The show originated as a local New York City late night program in June 1953 and went onto the network in September 1954. Throughout the summer of 1956, Steve Allen was the only host. When ... See full summary »
Steve Allen was not only a show host. He was a composer, an actor, a writer ans a comedian. A very erudite man, he had the greatest sense of humor ever programmed on air. He challenged Ed Sullivan's boring mainstream smoothness. For a very short moment, censure was left outside, enabling Lenny Bruce and Bob Dylan to play their stuff as it was meant for stage and not clean cut TV. He also played some Poetry and Jazz with Jack Kerouac.
In his introduction to Lenny Bruce, Steve Allen gave a powerful warning: "We get a great deal of mail from our viewers commenting on our sketches, indicating their dislikes, and whether you realize it or not, there is just about no joke or sketch, particularly of a satirical sort, that will not offend somebody, a cowboy or a drunk. I don't want to equate those two; already I can see the cards coming in! Here is how we are going to face the problem, we have decided that once a month we will book a comedian who will offend everybody. Then, we'll get it over with, see? A man who will disturb a great many social groups. I'm serious, his satirical comments refer to many things not ordinarily discussed on TV; it serves you right. That way the NBC mail department will know in advance that complaints are coming in, they hire a few extra girls, and they get the answers ready, "We're very sorry, we didn't mean a thing", and the who thing is handled with neatness and dispatch. So, ladies and gentlemen, here is the very shocking comedian, the most shocking comedian of our time, a young man who is skyrocketing to fame, Lenny Bruce!"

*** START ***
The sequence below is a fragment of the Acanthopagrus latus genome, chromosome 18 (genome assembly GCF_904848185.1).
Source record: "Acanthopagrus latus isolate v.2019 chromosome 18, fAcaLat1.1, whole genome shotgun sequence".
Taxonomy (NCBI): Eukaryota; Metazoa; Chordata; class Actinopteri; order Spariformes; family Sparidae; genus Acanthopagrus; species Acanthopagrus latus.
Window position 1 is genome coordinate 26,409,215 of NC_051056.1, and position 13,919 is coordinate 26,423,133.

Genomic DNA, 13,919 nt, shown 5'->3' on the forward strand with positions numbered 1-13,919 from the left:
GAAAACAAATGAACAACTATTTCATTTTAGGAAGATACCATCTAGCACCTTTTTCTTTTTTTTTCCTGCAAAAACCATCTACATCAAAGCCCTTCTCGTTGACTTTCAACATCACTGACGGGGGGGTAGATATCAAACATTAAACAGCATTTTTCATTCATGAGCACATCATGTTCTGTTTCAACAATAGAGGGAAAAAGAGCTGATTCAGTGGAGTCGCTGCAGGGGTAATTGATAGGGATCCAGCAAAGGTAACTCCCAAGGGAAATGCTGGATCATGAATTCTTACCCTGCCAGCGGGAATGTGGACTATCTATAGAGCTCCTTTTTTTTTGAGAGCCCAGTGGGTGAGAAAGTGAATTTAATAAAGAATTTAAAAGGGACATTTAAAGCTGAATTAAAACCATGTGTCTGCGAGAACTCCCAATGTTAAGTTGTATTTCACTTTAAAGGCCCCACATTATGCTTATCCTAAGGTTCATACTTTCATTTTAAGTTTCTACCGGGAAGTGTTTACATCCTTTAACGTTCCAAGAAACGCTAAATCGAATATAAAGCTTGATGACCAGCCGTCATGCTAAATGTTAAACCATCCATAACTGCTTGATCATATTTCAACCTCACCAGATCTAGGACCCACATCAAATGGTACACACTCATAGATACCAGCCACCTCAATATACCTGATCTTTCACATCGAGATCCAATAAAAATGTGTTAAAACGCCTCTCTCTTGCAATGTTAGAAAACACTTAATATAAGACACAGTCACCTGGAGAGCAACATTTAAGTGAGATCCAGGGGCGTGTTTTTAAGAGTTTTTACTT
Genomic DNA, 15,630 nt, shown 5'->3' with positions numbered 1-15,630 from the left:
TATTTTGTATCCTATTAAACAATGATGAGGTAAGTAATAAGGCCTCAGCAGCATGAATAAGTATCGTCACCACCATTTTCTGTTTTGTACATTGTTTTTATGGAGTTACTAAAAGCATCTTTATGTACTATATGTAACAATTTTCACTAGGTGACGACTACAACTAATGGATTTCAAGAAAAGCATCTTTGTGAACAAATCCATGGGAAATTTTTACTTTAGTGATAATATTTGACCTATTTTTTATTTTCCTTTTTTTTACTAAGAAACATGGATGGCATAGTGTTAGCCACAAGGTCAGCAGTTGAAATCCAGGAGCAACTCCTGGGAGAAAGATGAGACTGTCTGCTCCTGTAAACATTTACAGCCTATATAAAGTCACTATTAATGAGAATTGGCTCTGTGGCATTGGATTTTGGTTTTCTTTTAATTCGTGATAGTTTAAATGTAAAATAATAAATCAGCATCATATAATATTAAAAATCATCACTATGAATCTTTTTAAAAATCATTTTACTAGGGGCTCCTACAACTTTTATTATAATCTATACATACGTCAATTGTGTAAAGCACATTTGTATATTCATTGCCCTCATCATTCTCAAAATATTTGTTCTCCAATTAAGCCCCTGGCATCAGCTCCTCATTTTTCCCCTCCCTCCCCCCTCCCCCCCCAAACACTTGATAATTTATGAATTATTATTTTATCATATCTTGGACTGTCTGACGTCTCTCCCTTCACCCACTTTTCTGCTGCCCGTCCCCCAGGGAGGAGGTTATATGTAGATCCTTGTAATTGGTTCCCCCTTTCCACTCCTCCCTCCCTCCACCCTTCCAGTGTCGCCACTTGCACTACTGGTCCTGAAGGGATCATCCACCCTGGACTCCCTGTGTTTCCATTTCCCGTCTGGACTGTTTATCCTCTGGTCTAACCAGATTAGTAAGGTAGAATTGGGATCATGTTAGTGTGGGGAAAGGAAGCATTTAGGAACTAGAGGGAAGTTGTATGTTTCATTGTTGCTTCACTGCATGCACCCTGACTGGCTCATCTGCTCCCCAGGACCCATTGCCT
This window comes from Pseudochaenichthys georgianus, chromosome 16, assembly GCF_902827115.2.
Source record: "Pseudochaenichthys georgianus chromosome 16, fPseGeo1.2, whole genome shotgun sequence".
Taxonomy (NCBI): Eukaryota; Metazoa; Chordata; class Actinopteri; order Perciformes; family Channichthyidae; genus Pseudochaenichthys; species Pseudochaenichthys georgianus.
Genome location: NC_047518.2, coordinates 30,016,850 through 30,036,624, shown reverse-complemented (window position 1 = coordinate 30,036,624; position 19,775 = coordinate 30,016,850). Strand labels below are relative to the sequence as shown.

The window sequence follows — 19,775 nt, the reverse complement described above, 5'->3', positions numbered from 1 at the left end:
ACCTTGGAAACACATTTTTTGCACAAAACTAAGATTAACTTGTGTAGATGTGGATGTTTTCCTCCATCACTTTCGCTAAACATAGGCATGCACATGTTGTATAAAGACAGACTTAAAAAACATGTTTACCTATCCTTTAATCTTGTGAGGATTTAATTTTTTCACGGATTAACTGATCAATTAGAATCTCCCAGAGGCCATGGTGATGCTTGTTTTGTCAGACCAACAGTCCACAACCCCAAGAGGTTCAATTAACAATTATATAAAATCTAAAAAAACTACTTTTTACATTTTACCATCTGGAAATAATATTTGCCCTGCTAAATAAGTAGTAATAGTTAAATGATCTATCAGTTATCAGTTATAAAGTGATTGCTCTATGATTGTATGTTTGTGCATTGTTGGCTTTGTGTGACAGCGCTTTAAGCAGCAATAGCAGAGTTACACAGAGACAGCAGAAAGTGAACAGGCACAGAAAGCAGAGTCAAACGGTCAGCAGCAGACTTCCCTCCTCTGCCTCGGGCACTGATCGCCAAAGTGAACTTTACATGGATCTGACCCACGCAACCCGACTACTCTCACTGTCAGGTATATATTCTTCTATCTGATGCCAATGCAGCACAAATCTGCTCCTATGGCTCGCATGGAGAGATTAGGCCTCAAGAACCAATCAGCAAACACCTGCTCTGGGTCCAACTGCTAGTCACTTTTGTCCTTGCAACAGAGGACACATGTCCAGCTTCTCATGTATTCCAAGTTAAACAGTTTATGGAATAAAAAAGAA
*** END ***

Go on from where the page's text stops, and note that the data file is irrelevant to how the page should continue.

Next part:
Very daring for the end of the 50's!
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